Mathematical Software - Chaotic Systems - Tutorial

Chaotic Systems - Introduction

Chaotic Systems - Definitions

A criterion of chaotic behavior of the system in time is exponential instability of phase trajectories and a fractal dimension of its attractor. The latter means that a chaotic attractor demontrates a geometric complexity.

The time evolution of the state of a system with a finite number of degrees of freedom is described by either a system of ordinary differential equations

dxi / dt = fi(x1, …, xN, α1, … αk)

or discrete maps

xin+1 = fi(x1n, …, xNn, α1, … αk)
i = 1,2, … N.

where xi(t) (or xin) are variables uniquely describing the system state which can be seen as a point in state space ℜN (phase point). αj denote system parameters and fi are, in general, non-linear functions.

For time-continuous systems the system state and the evolution operator are specified for any time moment.

For discrete time map the system state and the evolution operator are defined only at discrete time moments.

If the evolution operator depends implicitly on time, the corresponding system is autonomous e. g.

dx/dt = F(x)

otherwise i. e. it contains external forces depending explicitly on time the system is called nonautonomous e. g.

dx/dt = F(x) + U(t).

The set of all possible states of the system is called its phase space of dimension N. If xi are dynamical variables not functions of some variables yj and N is finite this dynamical system is called a lumped system. When a system is infinite-dimensional then it is called a distributed system. As a rule yj variables of such a system denote spatial coordinates. Distributed systems are often represented by a system of partial differential equations.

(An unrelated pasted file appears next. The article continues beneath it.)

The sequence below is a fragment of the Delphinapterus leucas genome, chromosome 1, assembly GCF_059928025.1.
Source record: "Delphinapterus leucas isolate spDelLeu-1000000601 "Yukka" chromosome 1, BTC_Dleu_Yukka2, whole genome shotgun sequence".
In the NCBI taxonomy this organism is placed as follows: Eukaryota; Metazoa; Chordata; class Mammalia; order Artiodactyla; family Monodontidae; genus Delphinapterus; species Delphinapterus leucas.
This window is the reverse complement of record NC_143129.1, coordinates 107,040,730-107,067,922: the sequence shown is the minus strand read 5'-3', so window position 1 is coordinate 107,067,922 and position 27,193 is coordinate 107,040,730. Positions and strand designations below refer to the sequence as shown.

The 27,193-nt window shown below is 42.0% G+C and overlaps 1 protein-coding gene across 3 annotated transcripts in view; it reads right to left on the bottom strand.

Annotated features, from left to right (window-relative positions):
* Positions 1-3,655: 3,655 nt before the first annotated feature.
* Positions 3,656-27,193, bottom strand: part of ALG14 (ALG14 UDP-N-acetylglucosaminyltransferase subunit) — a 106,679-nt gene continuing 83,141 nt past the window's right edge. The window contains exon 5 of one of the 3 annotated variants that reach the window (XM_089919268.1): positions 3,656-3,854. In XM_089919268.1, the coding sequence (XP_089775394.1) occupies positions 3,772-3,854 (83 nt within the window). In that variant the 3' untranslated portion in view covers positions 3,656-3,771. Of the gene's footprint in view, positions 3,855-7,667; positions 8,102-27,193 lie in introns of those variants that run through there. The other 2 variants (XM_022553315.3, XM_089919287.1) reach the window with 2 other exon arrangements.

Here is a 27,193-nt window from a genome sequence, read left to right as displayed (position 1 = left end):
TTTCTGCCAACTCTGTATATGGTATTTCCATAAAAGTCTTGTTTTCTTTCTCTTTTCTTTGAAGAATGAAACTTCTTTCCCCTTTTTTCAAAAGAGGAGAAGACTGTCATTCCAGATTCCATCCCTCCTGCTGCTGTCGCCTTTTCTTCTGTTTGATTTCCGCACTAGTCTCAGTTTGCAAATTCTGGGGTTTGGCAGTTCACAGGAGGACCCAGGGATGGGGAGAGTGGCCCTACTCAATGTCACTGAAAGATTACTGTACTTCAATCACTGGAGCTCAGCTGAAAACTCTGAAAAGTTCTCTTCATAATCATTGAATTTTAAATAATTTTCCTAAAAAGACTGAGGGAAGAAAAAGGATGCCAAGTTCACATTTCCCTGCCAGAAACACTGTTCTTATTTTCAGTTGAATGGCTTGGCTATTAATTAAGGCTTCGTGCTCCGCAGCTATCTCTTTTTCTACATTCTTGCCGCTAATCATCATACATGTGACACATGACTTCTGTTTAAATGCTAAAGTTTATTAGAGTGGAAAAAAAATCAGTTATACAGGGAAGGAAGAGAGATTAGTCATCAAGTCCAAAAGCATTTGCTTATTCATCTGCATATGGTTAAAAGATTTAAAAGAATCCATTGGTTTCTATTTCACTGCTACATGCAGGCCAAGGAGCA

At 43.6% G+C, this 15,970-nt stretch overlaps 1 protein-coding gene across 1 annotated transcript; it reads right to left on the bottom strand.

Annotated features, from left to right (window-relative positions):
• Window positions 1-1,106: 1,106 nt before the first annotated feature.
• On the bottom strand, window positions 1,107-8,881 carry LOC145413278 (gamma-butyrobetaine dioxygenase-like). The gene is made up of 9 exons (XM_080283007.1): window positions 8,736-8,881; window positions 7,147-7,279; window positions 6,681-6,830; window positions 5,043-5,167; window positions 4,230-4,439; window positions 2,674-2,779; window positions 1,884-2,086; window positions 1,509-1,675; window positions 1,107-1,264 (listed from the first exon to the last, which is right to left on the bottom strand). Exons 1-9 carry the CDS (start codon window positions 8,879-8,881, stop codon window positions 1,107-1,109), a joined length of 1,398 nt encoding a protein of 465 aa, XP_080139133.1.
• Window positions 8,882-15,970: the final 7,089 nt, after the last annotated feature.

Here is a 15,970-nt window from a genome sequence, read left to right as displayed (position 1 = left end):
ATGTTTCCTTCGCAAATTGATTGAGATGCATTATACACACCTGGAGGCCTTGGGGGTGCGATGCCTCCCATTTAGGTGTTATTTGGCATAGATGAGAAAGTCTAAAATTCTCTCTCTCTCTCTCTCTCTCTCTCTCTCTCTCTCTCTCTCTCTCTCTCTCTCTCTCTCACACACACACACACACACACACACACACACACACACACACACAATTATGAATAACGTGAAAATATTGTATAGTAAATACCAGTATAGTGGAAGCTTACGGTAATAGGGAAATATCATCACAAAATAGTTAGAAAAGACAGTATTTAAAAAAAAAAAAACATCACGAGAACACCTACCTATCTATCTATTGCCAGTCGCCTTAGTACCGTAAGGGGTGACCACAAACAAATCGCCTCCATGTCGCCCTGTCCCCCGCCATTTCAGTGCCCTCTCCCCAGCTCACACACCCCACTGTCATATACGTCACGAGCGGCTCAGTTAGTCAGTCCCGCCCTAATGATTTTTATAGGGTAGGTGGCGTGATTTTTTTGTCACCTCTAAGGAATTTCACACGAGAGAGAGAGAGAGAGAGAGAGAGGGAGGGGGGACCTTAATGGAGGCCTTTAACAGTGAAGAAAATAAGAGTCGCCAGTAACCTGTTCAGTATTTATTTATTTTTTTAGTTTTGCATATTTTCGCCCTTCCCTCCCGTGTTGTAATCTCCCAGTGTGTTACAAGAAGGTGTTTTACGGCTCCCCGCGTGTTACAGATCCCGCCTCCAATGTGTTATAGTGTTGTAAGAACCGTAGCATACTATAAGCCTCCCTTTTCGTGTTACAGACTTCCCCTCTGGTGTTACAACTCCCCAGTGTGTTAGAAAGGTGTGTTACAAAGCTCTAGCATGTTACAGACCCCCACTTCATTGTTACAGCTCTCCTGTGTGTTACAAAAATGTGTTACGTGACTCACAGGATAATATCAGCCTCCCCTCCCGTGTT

The motion of a phase point, starting from some initial point x(t0) and followed as t → ±∞, represents a phase trajectory (or phase orbit) which shows the time evolution of a state of the system.

A set of characteristic phase trajectories in the phase space represents the phase portrait of the dynamical system.

For conservative dynamical systems, the volume in phase space occupated by phase points is conserved during time evolution while for dissipative dynamical systems the volume is usually contracted due to energy dissipation.

Graphical profiles of phase portraits even for three-dimensional systems are difficult to study thus it is helpful to use the Poincare method that constitute a tool allowing to simplify phase portraits.
In a poincare map, finite sequences of points (periodic orbits of the map) correspond to closed curves (limit cycles of the initial system) and infinite sequences of points correspond to non-periodic trajectories.

Solutions of Dynamical Systems

There are a few limit sets for dynamical systems realize in the phase space. They can be equivalently classified according to

Limit Sets


Attractor definitions:


If points of U belong to A in the limit t → -∞, set A is called repeller. It means that points belonging to U tend to A backward in time.


If U is a sum of two subsets U = V ∪ W and points belonging to V tend to L forward in time whereas points belonging to W go to L backward in time then L is called a saddle (or a saddle limit set). The sets V and W are the stable and unstable manifolds of the saddle, respectively.

These sets listed-above (attractor, repeller or saddle) can exist only in a phase space of a dissipative dynamical system (a system with friction in physics). For conservative systems (friction-free systems in physics) the limit set is of a center-type i.e. for which U = A.